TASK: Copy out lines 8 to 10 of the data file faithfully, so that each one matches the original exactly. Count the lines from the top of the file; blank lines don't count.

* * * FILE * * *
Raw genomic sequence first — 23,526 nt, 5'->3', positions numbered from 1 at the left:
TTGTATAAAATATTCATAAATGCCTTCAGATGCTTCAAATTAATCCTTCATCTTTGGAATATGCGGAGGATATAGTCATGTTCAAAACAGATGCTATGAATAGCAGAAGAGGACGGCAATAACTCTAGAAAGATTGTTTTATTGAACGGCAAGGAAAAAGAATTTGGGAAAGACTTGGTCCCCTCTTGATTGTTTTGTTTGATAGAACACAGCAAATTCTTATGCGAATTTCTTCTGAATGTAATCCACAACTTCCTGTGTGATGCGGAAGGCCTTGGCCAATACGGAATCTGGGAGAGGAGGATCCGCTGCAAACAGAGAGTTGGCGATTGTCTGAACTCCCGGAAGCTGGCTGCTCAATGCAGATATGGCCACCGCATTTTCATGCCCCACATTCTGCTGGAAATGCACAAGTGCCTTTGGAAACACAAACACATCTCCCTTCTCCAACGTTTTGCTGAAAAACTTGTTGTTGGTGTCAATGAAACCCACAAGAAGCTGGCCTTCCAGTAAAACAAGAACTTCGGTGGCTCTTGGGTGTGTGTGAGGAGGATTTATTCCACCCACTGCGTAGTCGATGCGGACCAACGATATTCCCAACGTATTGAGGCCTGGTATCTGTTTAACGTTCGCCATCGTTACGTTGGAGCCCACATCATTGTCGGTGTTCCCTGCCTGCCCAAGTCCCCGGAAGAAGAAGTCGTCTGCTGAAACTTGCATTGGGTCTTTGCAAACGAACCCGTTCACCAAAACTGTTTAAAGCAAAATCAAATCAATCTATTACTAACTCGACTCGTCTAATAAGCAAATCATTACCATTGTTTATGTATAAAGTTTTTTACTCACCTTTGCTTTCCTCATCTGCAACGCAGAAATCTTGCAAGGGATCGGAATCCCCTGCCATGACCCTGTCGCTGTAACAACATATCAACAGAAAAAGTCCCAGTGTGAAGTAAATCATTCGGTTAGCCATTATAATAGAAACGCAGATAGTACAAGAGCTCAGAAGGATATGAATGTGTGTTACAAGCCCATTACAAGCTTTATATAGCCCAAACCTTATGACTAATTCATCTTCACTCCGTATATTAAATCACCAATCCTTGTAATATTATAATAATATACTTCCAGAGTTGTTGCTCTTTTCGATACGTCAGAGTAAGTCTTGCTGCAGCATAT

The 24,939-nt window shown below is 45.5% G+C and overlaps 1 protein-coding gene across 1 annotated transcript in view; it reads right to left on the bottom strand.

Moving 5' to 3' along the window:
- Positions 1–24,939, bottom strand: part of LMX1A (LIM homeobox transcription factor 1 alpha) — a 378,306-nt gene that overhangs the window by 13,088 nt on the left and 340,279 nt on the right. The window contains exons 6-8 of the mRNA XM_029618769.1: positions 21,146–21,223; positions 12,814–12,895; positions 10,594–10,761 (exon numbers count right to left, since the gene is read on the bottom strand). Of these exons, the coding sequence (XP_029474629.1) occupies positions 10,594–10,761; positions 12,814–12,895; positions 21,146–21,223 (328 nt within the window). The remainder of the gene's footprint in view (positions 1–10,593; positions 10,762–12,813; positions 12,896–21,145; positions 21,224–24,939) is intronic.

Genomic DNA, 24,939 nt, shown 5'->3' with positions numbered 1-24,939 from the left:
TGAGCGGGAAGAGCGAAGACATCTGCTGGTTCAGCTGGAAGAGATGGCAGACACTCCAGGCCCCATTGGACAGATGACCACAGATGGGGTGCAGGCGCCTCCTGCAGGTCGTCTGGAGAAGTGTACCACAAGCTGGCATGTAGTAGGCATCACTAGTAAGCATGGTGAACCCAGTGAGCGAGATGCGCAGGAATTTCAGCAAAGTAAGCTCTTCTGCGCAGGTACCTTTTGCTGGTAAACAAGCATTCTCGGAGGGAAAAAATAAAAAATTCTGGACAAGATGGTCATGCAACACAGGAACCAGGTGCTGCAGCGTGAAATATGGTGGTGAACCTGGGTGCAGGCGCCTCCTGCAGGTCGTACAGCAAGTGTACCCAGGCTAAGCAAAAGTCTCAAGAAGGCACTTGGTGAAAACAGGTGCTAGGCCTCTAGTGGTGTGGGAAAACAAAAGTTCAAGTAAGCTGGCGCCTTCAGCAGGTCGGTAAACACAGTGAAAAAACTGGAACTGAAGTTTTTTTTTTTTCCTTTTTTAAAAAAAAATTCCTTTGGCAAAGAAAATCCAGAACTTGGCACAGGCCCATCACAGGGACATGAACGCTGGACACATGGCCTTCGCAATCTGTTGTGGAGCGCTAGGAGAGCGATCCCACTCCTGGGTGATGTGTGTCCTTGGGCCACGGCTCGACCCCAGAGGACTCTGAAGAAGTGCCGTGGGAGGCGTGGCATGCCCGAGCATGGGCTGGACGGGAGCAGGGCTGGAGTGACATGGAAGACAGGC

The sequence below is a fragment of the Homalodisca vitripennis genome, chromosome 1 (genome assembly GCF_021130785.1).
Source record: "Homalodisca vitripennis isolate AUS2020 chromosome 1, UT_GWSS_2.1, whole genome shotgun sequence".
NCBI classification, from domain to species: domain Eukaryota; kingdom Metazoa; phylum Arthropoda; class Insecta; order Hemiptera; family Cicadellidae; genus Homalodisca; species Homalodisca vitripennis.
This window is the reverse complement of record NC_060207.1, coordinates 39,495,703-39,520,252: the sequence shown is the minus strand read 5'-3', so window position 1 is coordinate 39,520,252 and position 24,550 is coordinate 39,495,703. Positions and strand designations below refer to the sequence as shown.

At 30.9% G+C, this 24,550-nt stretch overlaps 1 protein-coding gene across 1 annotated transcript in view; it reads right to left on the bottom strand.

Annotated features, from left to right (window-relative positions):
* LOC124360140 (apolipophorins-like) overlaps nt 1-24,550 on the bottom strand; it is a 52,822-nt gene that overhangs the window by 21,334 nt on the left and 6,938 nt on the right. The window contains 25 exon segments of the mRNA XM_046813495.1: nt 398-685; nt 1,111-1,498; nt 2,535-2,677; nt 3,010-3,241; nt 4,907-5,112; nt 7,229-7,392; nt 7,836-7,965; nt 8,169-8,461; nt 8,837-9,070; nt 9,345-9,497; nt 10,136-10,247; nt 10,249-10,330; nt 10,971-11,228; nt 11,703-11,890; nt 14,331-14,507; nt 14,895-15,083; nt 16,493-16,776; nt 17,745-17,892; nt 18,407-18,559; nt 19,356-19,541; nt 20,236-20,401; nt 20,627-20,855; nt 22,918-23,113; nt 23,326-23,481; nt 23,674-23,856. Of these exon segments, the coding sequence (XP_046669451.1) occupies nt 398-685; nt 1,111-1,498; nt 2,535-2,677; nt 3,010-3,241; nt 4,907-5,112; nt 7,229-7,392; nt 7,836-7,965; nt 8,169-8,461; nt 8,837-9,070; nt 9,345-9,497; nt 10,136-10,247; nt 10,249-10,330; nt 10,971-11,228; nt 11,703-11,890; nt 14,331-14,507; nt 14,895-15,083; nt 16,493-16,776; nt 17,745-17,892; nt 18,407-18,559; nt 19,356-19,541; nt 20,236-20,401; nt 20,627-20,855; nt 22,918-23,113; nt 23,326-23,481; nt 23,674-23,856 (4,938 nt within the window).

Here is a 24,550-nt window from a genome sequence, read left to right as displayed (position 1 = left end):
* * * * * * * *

The sequence below is a fragment of the Homalodisca vitripennis genome, chromosome 1 (genome assembly GCF_021130785.1).
Source record: "Homalodisca vitripennis isolate AUS2020 chromosome 1, UT_GWSS_2.1, whole genome shotgun sequence".
NCBI classification, from domain to species: domain Eukaryota; kingdom Metazoa; phylum Arthropoda; class Insecta; order Hemiptera; family Cicadellidae; genus Homalodisca; species Homalodisca vitripennis.